What happened next, though, was telling: The Australian measure passed—and Google and Facebook did indeed pay up, remunerating Australian news companies for hundreds of millions of dollars. The news experiment Down Under has spurred legislatures worldwide to adopt a version of their own—an EU directive has Google forging similar agreements, most recently with France—momentum that advocates say is making Google and Facebook nervous.
“Google and Facebook don’t want to start a precedent where they have to pay for content,” says Mike Davis, director of the Internet Accountability Project, a conservative think tank that has joined liberals in Washington in pushing for antitrust reforms that would curtail Big Tech. “This is small potatoes for them—it’s a couple billion dollars, right? But it’s life or death for your hometown newspaper.”
The architects of the JCPA are motivated by a single, fiery accusation: Google and Facebook are “free-riding” off the news. It’s this free-riding, advocates contend, that perhaps more than any other factor has driven journalism into financial collapse.
In the decade or so after the Great Recession, the blame for newsrooms’ decline was attributed broadly to “the internet”—and like encyclopedias, traditional journalism was dinged for failing to adapt to technological change.
But by the end of the 2010s, a new argument had coalesced from media scholars and economists: Google and Facebook were the real culprits. Alongside an extensive white paper from the News Media Alliance, the influential antitrust thinker Matt Stoller might be where this school’s clearest explanation comes from. A confluence of factors, Stoller argues, disguised what was really causing journalism’s collapse.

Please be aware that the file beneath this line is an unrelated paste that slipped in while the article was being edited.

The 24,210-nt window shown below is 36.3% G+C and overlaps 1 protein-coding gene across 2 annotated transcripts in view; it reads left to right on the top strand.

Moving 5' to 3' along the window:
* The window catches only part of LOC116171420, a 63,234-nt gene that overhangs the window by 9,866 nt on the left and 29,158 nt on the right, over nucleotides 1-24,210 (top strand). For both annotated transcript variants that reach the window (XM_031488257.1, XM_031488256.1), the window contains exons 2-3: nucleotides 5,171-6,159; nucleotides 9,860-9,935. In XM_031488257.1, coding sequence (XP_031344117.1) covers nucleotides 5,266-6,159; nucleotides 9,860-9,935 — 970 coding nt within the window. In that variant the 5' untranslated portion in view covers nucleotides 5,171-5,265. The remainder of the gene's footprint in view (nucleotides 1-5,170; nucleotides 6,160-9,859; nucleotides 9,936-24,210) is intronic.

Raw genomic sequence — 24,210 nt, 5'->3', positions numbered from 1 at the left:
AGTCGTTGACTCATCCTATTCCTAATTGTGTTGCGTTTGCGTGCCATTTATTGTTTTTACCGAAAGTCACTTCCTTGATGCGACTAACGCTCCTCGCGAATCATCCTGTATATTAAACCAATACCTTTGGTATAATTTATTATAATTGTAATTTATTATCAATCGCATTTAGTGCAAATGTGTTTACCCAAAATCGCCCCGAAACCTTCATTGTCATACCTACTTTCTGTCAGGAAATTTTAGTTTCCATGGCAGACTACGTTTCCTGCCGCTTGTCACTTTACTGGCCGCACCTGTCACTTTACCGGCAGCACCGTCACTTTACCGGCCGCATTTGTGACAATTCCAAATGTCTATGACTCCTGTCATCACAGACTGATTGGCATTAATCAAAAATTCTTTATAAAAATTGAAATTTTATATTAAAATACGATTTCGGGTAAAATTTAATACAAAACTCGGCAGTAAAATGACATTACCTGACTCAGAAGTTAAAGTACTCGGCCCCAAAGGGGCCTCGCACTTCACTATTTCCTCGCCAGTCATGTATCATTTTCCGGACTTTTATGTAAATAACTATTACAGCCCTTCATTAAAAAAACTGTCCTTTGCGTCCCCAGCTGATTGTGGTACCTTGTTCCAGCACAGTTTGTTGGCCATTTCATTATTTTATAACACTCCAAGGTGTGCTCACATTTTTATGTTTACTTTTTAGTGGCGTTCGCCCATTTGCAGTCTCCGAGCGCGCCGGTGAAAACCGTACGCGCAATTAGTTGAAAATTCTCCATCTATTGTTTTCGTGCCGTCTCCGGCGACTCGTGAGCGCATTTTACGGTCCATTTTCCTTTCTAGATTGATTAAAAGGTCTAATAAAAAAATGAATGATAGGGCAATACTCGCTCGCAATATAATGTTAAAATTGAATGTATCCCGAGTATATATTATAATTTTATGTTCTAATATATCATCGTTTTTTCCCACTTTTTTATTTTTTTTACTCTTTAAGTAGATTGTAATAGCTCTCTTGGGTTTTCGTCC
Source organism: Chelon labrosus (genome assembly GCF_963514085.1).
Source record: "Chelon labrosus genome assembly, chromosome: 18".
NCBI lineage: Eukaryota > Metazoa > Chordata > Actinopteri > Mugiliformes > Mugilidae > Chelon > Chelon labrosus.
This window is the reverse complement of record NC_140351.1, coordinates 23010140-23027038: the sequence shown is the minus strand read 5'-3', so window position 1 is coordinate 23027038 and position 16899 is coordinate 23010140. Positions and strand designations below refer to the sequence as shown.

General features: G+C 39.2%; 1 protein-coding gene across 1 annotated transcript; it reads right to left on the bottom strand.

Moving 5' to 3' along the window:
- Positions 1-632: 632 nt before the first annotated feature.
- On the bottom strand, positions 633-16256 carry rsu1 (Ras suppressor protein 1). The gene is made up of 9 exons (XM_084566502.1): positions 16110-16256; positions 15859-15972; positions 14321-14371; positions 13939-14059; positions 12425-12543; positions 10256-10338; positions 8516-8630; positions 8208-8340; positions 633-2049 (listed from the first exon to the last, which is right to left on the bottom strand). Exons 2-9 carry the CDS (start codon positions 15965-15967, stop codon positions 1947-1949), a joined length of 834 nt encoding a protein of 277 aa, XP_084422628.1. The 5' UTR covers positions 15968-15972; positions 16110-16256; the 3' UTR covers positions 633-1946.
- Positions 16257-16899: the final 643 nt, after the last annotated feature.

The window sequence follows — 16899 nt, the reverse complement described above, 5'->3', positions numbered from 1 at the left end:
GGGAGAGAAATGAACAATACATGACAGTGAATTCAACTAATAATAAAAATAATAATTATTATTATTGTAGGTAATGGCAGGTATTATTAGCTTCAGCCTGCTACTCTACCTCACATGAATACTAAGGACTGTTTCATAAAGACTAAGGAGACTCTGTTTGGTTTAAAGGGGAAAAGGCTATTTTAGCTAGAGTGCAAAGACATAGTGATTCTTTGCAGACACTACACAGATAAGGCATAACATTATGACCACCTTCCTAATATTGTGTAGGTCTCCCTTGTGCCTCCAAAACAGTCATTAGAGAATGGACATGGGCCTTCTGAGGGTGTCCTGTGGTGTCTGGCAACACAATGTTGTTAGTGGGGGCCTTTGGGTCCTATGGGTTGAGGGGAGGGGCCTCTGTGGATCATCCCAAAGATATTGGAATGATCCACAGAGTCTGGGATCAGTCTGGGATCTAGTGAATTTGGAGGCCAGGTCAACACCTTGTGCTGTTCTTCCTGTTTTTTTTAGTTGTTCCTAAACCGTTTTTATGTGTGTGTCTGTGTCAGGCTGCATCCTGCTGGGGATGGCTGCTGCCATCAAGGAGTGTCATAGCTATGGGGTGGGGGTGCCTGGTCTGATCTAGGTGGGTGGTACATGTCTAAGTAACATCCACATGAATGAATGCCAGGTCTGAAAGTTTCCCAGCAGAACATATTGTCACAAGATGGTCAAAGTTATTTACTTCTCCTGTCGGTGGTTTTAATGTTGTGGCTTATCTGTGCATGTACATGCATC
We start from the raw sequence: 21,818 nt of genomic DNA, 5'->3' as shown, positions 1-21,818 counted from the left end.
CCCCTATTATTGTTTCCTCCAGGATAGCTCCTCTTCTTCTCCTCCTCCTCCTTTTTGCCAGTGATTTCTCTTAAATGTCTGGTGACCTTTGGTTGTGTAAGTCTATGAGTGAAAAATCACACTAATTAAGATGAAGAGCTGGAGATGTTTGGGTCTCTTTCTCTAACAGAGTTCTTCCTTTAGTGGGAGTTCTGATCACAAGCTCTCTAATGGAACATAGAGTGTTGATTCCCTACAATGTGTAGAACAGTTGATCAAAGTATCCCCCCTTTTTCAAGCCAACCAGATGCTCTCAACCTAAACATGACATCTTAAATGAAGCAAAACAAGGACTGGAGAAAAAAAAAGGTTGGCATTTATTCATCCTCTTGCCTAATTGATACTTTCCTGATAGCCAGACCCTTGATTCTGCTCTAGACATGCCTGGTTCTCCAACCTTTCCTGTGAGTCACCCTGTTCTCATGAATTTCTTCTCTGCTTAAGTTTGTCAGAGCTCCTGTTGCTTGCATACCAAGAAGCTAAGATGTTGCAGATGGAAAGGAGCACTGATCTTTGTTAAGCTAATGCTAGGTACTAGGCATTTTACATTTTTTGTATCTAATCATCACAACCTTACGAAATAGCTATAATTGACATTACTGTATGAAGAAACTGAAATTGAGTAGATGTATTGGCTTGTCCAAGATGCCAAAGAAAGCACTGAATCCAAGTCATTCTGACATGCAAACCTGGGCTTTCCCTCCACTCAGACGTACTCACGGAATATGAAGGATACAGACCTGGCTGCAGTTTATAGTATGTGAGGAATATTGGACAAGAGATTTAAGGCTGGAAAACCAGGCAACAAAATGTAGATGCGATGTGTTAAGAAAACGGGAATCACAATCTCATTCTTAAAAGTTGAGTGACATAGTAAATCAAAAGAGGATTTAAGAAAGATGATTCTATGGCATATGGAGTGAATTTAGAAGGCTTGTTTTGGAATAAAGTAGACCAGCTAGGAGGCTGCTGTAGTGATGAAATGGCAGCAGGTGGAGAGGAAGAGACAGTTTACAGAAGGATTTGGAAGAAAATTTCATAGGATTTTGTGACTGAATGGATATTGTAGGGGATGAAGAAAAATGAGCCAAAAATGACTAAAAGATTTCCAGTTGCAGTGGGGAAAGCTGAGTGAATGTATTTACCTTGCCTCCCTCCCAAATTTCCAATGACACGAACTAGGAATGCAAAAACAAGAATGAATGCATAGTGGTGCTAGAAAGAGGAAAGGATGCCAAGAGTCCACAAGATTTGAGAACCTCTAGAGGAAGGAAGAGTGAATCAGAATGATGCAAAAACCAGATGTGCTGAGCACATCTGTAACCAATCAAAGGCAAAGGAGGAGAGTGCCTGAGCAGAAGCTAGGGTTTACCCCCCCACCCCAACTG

The argument makes three basic points. First, news is extremely valuable to Google and Facebook: The snippets, links, and excerpts of news they display keep users engaged with a stream of novel content. In the social media factory that sells your engagement to advertisers , the news has become an essential “commodity input”—what timber is to home construction, or steel is to shipbuilding—to use the metaphor of Microsoft President Brad Smith, one of the biggest backers of the collective bargaining concept.
Second, unlike other types of content—such as music and video streaming, terrestrial radio stations, and movie theater chains where platforms pay creators for the economic value their creations provide—Google and Facebook don’t pay to host news. (They don’ t have to, thanks to a pivotal copyright decision that ruled in Google’s favor way back in 2007.) “We would never expect a platform to stream movies without paying a film’s creators,” Representative David Cicilline, JCPA’s main sponsor in the House, said in August. Google and Facebook, he added, are “seizing news content to enrich their platforms but never paying for the labor and investment required to report the news.” (Disclosure: This past summer I interned on the House Antitrust Subcommittee, which is chaired by Cicilline.)
Third, JCPA’s proponents emphasize that news publishers are fundamentally adversarial competitors with Google and Facebook. Although the two tribes are deeply symbiotic (note the “Share” button alongside this article) they also, at bottom, compete for the same resource—your time— that they must sell to the same limited pool of advertisers. Throughout the 2010s, just as Google and Facebook were devouring a gargantuan share of the world’s advertising revenue, news publishers began watching their advertising revenues crumble.